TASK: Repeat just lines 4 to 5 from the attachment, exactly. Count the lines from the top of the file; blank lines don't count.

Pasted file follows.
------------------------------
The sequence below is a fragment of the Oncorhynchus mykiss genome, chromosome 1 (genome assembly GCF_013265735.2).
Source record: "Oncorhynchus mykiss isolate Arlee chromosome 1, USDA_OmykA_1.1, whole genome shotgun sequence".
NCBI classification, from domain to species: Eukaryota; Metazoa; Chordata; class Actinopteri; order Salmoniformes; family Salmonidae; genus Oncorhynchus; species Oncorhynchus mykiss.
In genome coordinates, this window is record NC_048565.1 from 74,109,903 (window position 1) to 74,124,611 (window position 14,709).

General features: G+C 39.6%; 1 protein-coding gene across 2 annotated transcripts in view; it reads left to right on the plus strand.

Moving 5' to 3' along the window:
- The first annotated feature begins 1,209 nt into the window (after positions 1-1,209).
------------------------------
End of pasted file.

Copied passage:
In genome coordinates, this window is record NC_048565.1 from 74,109,903 (window position 1) to 74,124,611 (window position 14,709).

General features: G+C 39.6%; 1 protein-coding gene across 2 annotated transcripts in view; it reads left to right on the plus strand.